Both Taiwan Candidates Rule Out Moves Toward China Unification

Miaojung Lin

(Bloomberg) -- Beijing’s growing political problems in Taiwan were laid bare Thursday, as the island’s two main presidential contenders ruled out any move toward unification.

First, President Tsai Ing-wen, who has long been an outspoken critic of Beijing, used her annual National Day address to issue a fresh rejection of China’s push to merge both sides under “one country, two systems.” Moments later, Kaohsiung Mayor Han Kuo-yu -- the candidate for the more Beijing-friendly Kuomintang -- appeared on Facebook Live to say he believed that unification was something for the “next generation” to resolve.

The twin speeches showed how far the debate has tipped against China as Beijing struggles to suppress increasingly violent pro-democracy protests in nearby Hong Kong. The former British colony serves as a cautionary tale for the democratically run Taiwan, which Chinese President Xi Jinping hopes Beijing will one day govern under a similar “one country, two systems” framework.

Tsai, who less than a year ago seemed destined to be a one-term president, has surged ahead in the polls while making almost daily gestures of support for Hong Kong protesters. Meanwhile, Han, who once referred to China and Taiwan as partners in an “arranged marriage” who had fallen “madly in love,” has distanced himself from Beijing.

‘More Powerful and Peaceful’

“Taiwan lacks conditions for either unification with or independence from mainland China,” Han said Thursday. “Our generation has no right to choose for next generation. Our generation’s responsibilities are trying hard to create conditions for Taiwan to be more powerful and peaceful.”

The remark was especially pointed because Xi has previously said that the political impasse between the two sides “cannot be passed on from generation to generation.” In a high-profile speech earlier this year, Xi reaffirmed his support for the “one country” concept, suggesting that China and Taiwan enter into “in-depth democratic consultations” to work toward unification.

China and Taiwan have been governed separately since Chiang Kai-shek’s Nationalist government fled to Taipei more than 70 years ago during a civil war with Mao Zedong’s Communists. China considers Taiwan part of its territory and hasn’t ruled out military force to assert control over it.

Lured by China’s Cash, Tiny Pacific Islands Give Up on Taiwan

Tsai -- who hails from the pro-independence Democratic Progressive Party -- has angered China by refusing to accept the so-called 1992 consensus that both sides belong to “one China.” She has instead courted U.S. support and cast Taiwan as a stronghold of liberal democratic values on China’s doorstep, a theme she returned to Thursday.

“When democracy is under threat, we need to stand up to guard it,” Tsai said, adding that Taiwan would have “no space to survive” if it accepted China’s governing model. “Rejecting ‘one country, two systems’ is the biggest consensus among the 23 million people of Taiwan regardless of party affiliation or position.”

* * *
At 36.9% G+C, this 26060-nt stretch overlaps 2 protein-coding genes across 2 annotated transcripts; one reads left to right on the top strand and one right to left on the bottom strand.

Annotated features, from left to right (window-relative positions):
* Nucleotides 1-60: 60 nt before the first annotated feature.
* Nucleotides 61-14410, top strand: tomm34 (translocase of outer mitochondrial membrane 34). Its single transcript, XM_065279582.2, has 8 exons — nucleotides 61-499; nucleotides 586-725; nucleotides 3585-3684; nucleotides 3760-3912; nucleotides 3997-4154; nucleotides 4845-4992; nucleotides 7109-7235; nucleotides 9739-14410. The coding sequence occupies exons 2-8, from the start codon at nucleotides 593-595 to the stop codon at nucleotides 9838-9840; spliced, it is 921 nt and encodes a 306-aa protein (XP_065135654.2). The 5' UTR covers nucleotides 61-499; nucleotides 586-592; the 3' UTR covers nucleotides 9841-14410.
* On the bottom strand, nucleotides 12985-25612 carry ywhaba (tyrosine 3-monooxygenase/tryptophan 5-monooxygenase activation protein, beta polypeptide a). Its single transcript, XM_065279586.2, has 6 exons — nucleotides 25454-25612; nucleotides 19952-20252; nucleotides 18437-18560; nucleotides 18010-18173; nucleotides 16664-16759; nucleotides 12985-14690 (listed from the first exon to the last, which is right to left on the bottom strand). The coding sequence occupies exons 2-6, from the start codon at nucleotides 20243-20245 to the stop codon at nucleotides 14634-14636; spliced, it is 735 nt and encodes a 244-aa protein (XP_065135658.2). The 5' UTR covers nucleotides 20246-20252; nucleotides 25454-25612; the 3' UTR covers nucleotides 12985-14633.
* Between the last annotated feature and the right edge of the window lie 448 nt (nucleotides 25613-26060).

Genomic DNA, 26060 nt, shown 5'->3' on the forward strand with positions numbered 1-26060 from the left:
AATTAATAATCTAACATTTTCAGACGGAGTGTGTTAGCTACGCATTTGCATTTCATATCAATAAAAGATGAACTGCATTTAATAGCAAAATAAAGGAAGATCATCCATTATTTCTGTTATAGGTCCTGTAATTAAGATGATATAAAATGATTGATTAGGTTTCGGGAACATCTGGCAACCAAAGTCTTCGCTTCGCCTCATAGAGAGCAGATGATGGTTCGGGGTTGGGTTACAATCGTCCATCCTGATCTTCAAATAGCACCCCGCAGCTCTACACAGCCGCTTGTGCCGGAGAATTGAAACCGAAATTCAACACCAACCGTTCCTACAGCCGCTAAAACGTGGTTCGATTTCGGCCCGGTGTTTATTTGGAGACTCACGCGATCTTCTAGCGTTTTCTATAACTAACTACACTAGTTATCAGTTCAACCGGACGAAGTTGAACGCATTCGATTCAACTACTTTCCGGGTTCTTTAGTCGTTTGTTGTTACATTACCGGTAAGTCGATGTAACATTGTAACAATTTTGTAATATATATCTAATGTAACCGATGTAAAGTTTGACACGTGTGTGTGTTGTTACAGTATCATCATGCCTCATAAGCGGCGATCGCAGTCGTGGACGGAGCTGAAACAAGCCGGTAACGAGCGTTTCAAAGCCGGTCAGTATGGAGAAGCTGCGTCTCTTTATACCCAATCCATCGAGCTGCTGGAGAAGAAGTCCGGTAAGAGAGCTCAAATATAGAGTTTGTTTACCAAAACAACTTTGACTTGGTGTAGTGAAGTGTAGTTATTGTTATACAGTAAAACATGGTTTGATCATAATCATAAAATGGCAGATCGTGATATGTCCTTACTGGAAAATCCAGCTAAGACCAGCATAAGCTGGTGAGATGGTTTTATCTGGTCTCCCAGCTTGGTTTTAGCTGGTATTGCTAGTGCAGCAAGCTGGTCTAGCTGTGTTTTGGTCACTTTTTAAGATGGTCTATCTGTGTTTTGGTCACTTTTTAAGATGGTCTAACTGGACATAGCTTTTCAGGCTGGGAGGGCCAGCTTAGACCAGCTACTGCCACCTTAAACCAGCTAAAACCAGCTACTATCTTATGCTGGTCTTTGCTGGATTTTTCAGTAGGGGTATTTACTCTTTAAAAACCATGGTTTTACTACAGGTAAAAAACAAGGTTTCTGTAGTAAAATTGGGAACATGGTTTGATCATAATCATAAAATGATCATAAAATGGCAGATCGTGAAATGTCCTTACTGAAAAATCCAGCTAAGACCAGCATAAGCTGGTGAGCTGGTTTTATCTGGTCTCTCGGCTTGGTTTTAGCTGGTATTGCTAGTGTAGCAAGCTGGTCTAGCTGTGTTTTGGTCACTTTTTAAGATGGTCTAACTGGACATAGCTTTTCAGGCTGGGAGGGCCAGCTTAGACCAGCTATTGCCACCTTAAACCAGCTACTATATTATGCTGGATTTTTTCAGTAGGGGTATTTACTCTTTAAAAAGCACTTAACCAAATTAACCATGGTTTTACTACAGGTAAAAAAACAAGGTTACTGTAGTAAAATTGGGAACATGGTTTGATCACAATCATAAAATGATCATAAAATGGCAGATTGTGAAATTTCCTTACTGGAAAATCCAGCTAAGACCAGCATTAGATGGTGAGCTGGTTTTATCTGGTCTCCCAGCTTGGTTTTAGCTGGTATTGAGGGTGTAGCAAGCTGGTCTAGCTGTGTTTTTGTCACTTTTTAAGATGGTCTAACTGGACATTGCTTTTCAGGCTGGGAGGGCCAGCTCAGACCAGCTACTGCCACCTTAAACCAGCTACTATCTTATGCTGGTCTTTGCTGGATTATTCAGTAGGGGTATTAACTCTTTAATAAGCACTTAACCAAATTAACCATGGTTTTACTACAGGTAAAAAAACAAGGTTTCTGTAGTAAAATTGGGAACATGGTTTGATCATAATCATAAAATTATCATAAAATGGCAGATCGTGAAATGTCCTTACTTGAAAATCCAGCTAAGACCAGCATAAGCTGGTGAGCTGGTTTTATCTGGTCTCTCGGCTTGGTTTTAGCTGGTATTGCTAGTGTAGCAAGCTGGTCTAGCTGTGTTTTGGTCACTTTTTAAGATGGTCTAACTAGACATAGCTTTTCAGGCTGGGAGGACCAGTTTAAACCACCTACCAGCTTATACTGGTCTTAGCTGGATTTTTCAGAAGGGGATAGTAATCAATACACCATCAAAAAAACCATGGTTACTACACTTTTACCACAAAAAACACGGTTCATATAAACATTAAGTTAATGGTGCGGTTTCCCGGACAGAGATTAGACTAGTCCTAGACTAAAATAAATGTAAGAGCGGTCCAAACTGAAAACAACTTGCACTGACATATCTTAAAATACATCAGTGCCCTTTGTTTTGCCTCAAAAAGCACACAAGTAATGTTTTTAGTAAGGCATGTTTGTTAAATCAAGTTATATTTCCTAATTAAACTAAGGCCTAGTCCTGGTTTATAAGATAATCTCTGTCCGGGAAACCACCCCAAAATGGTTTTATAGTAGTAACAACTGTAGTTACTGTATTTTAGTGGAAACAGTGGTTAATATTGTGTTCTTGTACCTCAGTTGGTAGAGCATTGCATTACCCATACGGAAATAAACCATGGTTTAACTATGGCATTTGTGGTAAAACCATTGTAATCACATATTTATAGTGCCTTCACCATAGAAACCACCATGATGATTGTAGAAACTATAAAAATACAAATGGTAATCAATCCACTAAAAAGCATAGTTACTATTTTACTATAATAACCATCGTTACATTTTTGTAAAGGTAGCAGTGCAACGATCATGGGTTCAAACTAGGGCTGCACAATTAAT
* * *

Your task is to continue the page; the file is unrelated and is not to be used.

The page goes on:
The Republic of China’s lower-key National Day events in Taipei offered a stark contrast with the military might Xi put on display while marking the 70th anniversary of the People’s Republic last week in Beijing. Taiwan’s much smaller military played only a supporting role in the events, which included new immigrants singing the national anthem.

Expanding Support

The Taipei events also highlighted the U.S.’s expanding support for Taiwan, with Senator Ted Cruz, a Texas Republican, becoming the first U.S. senator to attend such a celebration in 35 years. Meanwhile, Senator Cory Gardner, a Colorado Republican, and Taiwanese Foreign Minister Joseph Wu also wrote a commentary Tuesday in the Hill newspaper, calling for strengthening Taiwan-U.S. relations to counter rising Chinese influence in the Pacific.

Still, Han did provide Beijing fresh support for the “1992 consensus,” which underpinned a series of deals between the Communist Party and Tsai’s predecessor, Ma Ying-jeou. But Han reaffirmed his commitment to defend Taiwan militarily if needed.

“Taiwan is not an appendage to anyone -- we won’t allow anyone to hurt Taiwan,” Han said. “If necessary, Taiwan citizens and myself will definitely take up the gun to guard our sovereignty.”

(A previous version of this story was corrected to show that Senator Cory Gardner authored commentary with Taiwanese Foreign Minister Joseph Wu.)

--With assistance from Samson Ellis and Dandan Li.

To contact the reporter on this story: Miaojung Lin in Taipei at

To contact the editors responsible for this story: Brendan Scott at, Colin Keatinge

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